And so, increasingly, being a part of the synagogue doesn’t mean being a part of the synagogue, it means being apart from the synagogue. I can’t tell you how many people I talk to who leave the synagogue who say it’s because the kids are gone or they don’t use it, but in conversation we eventually get around to “my friends aren’t here anymore” or “I don’t feel connected to anyone here”. A lack of meaningful connection means a lack of engagement with the synagogue itself.
My friends, this is a problem. It’s a hard problem to see, because we look so successful, and in many respects, we are, or to borrow the punchline from the joke about the Jewish businessman, we’re comfortable. We have a beautiful building, a religious school filled to the brim, and a calendar so chock-full of programs it gives me a headache. Our pews are not empty on Friday night. But the problem is there. It’s there when I see people once active start to back away and eventually disappear without an explanation. I see it in folks who come to services but don’t stay for oneg—and not because they’re going out with a group from the Temple for a drink. I see it in Chavurot that are lovely to each other but seem to have very little connection with the synagogue itself. I see it in the folks who, despite this being my FIFTH high holidays, have never had so much as a conversation with me over a cup of coffee. And I see it in the occasional assumption of mistrust that no one wants to talk about: that new board members won’t know the history, while longtime leaders are trapped in the past, that the young and the old in our congregation work at cross purposes, and that we can’t speak truthfully AND sensitively at the same time.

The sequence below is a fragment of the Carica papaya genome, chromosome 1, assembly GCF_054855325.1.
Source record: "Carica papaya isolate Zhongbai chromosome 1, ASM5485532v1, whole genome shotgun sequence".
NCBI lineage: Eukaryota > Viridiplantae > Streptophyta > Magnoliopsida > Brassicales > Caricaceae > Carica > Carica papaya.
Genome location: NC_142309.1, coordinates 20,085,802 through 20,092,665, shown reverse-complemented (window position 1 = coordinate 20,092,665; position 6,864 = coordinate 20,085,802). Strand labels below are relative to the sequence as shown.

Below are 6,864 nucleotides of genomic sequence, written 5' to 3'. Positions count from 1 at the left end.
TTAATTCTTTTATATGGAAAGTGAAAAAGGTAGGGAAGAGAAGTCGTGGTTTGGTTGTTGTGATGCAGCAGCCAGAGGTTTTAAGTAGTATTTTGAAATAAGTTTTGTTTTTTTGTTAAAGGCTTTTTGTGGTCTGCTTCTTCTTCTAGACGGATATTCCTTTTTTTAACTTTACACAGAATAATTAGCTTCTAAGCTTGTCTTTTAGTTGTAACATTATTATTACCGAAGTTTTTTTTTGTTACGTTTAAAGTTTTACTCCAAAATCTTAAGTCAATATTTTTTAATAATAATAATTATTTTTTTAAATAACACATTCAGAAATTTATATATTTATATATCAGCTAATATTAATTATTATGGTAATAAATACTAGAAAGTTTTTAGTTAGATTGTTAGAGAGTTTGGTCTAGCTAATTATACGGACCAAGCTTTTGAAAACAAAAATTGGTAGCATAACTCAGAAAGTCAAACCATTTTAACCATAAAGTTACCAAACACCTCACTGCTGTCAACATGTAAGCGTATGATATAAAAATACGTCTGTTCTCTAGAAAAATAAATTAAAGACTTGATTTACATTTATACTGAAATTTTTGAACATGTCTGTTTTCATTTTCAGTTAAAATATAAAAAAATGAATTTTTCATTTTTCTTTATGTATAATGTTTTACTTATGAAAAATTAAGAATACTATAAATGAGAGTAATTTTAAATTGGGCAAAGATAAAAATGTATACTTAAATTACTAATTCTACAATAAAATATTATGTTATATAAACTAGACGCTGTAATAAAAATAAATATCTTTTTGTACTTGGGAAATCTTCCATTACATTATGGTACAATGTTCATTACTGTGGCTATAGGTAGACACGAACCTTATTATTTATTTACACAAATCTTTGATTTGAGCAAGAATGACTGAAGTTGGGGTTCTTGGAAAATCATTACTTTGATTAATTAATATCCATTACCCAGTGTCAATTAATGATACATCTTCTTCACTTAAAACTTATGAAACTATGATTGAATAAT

Friends, it’s not about the building—buildings exist to serve our needs, not the other way around. Programming, as wonderful as it is, can only do its job if people are engaged with each other, and not just the event. And knowing each of the different groups in the congregation, no one is trying to pull a fast one on anyone else. And by the way, the problem we face isn’t a catastrophe, not a crisis—yes, believe it or not, not every issue is a crisis! Ours is a good congregation, a healthy congregation, a normal congregation.  But we can be better. We can do better. We are good—we can be great. But it won’t happen if we don’t work together on this fundamental problem: a problem of relationships.
What do I mean? I mean that we’ve been spending a lot of energy—spiritual, financial, programmatic and emotional—on the wrong set of outcomes. For many of us, for too long, we’ve thought the goal was transactional: to belong to a synagogue in order to educate the kids, bury loved ones, participate in programming, have a place for the high holidays. But it’s no more about the programs than it is about the building. It’s not about giving the kids a bar mitzvah, or High Holiday tickets. Ron Wolfson articulates it well: The goal is…to become a Relational Jew, a Jew who views Judaism as impacting virtually all of one’s relationships.”